→ A towel: Another absolute must have. Most hostels don't provide towels and some that do might charge you extra for it. Your best bet is to carry a towel made of microfibre, as they dry easy and fast.

→ Earplugs and eye masks: If you've never stayed in a dorm, know this, it isn't going to be the sound-and-light proof experience you typically get in a hotel. There will most definitely be snorers, loud-talkers and even people who switch on the light in the middle of the night. Carry your set of earplugs and eye masks if you're looking for a good night's sleep.

→ Sanitising liquid such as Dettol or newer options such as Pee Safe: Despite being fun and engaging places, hostels are not the cleanest places in the world. Especially the bathrooms. Think about it, hundreds or probably thousands of travellers have used the same toilet as you before. This tends to leave behind germs and infections that you definitely do not want to catch. Especially in the case of women, it is very easy to get urinary tract infections by using public toilets. Sanitise your toilet seat before using it to avoid the risk of infection.

→ Sleep sheet and sleeping bag: After I found strands of hair on my bed during the my stay in Pushkar, I am a 100 per cent sure that carrying a sheet to sleep on is always a good idea. Some hostels charge extra for linen, so it's best to be prepared with your own supplies. Carry something lightweight like a sarong that can also double up as a towel. If you're travelling to cold places, carrying a compact sleeping bag is a great idea.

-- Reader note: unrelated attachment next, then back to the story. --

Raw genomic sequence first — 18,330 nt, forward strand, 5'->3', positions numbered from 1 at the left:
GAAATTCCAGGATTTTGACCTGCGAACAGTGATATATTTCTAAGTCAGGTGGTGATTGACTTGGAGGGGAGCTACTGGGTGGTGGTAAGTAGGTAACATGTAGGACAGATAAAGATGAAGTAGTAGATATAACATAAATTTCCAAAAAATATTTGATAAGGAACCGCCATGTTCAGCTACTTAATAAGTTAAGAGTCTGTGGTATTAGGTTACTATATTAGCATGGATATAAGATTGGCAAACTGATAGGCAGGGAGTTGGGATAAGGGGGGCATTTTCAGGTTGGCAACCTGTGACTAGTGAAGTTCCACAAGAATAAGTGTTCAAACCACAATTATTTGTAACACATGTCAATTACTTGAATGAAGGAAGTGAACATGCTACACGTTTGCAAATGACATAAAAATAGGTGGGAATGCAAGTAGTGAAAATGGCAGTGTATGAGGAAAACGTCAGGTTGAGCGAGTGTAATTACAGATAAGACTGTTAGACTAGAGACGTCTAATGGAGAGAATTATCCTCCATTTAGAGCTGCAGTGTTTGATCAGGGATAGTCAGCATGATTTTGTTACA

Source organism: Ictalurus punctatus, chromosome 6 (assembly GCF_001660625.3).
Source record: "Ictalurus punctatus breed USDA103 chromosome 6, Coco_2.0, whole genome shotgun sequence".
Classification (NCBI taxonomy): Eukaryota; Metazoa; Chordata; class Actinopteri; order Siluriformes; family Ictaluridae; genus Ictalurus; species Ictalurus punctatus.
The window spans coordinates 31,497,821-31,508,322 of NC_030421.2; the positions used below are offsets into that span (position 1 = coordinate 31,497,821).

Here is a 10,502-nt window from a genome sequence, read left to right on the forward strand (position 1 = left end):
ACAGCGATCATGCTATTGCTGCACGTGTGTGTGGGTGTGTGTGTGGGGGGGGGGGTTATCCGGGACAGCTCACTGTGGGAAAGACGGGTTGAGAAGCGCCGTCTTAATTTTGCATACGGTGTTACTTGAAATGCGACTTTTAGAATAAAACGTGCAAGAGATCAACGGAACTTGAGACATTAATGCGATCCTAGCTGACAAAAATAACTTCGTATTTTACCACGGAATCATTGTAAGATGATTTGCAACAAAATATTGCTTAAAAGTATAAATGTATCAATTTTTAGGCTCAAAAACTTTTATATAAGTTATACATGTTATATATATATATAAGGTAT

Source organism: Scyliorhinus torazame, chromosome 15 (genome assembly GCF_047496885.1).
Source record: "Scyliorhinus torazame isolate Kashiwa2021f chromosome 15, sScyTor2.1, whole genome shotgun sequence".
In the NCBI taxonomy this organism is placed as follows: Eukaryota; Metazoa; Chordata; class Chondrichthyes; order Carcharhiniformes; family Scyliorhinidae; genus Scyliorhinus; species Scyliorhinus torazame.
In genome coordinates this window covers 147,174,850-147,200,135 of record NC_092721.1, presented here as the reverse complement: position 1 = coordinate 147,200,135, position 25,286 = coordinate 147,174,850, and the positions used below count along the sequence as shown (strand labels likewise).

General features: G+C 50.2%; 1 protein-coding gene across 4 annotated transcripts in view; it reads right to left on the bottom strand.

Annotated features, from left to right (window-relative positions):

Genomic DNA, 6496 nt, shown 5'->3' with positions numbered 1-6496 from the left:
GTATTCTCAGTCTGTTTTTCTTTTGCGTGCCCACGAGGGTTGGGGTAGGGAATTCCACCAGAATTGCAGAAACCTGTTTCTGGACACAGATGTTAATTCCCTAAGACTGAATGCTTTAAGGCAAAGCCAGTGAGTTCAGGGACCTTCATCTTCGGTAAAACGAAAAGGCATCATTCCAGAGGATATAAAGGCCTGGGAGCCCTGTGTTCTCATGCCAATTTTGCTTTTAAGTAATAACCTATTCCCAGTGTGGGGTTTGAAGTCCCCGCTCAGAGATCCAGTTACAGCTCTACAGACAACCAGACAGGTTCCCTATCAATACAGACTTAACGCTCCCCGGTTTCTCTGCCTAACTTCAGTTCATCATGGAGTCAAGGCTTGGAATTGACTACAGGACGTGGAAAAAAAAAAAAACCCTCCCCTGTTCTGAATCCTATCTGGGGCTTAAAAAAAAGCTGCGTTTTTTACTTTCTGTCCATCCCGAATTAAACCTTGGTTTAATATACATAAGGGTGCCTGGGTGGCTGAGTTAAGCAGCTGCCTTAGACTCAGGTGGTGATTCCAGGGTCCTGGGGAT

→ Alcohol: This is one quick way to make friends in a hostel – just offer a beer and break the ice. Before you plan your stay, you might want to check what the drinking and nightlife scene is in the area. Carrying your own alcohol is usually the cheapest option, but be careful of the rules and regulations in the area.

What to expect during your stay

Staying in a hostel for the first time can be an overwhelming experience. Taking care of yourself, meeting new people, finding your own space, and getting comfortable with communal spaces can all seem daunting. However, a little preparation and research before travelling can help you make the most of your first hostel stay.  

→ Feeling new and out of place: This is absolutely natural, and it has nothing to do with being an introvert or extrovert (okay, maybe a little). It can be daunting to enter a space where people look like they have known each other for way too long and you won't be let in on the fun as an outsider. Just break the ice with a simple conversation and let fellow hostellers know that this is your first time, they're usually very accommodating.